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From Iceland to Italy: how much do Europeans exercise?


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From Iceland to Italy: how much do Europeans exercise?

Finland is the European Union country with the highest share of people exercising for at least two and a half hours per week. According to a Eurostat survey, 54.1 percent of people take part in physical activity for at least 150 minutes each week.

Northern Europe tops the table

Iceland and Norway top the poll, for doing the minimum level of weekly physical activity recommended by the World Health Organization, at 60.8 percent and 56.8 percent respectively.

Bulgaria (9.0 percent) and Romania (7.5 percent) sit at the other end of the table, while Turkey is the worst overall performer (4.7 percent).

The UK places 10th overall (36.9 percent).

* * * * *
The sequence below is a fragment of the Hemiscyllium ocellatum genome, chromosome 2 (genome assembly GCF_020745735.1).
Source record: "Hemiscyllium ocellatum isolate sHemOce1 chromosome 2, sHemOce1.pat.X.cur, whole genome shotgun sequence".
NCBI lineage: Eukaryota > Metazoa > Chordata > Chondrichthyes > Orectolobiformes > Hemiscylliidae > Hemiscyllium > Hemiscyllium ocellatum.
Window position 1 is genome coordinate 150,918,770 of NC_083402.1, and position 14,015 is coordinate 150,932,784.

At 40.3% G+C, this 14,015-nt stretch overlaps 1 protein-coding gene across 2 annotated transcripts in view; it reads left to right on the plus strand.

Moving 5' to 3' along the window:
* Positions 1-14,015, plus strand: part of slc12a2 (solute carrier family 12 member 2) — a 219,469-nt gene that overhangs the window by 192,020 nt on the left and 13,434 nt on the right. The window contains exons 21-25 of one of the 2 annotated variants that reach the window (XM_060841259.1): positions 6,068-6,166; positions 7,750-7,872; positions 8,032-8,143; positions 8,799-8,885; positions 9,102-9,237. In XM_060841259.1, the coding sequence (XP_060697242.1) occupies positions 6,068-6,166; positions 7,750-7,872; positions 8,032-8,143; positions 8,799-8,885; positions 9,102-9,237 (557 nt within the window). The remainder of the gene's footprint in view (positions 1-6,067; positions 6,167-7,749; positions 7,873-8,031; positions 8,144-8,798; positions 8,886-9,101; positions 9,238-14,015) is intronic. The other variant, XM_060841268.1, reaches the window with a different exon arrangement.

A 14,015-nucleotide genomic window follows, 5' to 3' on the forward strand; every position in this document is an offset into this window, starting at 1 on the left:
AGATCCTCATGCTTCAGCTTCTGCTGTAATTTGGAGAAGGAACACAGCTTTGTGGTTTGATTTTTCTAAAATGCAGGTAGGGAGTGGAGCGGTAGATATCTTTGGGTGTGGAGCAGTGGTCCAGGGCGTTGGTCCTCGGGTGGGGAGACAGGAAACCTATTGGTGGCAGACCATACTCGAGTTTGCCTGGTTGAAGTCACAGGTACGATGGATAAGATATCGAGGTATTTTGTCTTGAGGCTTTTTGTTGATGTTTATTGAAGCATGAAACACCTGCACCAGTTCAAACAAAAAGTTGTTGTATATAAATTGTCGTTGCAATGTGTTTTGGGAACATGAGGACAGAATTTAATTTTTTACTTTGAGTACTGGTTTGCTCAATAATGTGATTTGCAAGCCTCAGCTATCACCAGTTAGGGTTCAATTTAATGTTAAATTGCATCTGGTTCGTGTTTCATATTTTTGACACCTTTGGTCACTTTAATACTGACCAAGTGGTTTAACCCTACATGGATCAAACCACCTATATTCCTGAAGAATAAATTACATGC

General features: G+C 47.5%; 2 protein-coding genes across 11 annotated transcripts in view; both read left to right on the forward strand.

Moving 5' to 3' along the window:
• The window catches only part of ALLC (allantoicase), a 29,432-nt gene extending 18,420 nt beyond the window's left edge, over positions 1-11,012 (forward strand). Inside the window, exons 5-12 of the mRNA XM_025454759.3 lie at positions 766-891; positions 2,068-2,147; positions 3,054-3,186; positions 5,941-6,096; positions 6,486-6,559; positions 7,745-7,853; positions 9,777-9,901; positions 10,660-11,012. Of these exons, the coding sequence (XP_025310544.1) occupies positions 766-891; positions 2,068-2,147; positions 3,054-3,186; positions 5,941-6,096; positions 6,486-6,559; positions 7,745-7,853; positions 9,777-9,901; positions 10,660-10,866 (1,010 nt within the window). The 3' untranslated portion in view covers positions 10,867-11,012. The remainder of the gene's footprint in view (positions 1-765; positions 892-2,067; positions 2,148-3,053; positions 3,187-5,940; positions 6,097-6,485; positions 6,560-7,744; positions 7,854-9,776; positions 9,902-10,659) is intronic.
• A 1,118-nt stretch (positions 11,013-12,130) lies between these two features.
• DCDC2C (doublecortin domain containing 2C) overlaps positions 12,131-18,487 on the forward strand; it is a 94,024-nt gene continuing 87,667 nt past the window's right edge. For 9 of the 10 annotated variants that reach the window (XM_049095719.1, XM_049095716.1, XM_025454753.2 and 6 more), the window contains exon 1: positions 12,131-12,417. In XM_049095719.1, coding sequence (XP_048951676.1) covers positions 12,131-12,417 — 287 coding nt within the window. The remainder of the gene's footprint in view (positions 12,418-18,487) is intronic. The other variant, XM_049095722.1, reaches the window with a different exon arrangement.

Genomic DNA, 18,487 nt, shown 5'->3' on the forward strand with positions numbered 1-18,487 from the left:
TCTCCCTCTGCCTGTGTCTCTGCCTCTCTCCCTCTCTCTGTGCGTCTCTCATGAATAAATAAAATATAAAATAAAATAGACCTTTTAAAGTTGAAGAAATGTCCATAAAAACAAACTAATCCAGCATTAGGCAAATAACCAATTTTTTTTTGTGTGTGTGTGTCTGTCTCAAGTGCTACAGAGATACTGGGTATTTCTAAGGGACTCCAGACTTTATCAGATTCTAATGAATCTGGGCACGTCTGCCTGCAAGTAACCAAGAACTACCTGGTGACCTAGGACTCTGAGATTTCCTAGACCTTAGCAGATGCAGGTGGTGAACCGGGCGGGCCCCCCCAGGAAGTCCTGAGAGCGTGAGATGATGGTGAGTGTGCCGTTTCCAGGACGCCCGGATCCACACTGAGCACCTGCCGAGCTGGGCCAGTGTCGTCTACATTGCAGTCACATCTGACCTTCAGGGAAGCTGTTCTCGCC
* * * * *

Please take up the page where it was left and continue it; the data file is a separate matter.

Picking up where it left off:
Background

The newly-released survey is compiled of data from 2014. Twenty-six of the 28 EU member states are included, plus Turkey, Iceland and Norway. Information relating to Belgium and the Netherlands was not available.

It applies to ‘health-enhancing, non-work related aerobic physical activity’, but does include cycling as a means of transport, such as travelling to work.

Nothing but a number

Although the proportion of time spent on exercise tends to decrease with age, Austrians have proved that age is nothing but a number. Its pensioners (aged 65 years and over) are among Europe’s most active, with some 30.9 percent doing more than five hours of exercise per week.

More men than women exercise for two and a half hours per week, while the amount of physical activity tends to increase the more highly-educated the individual.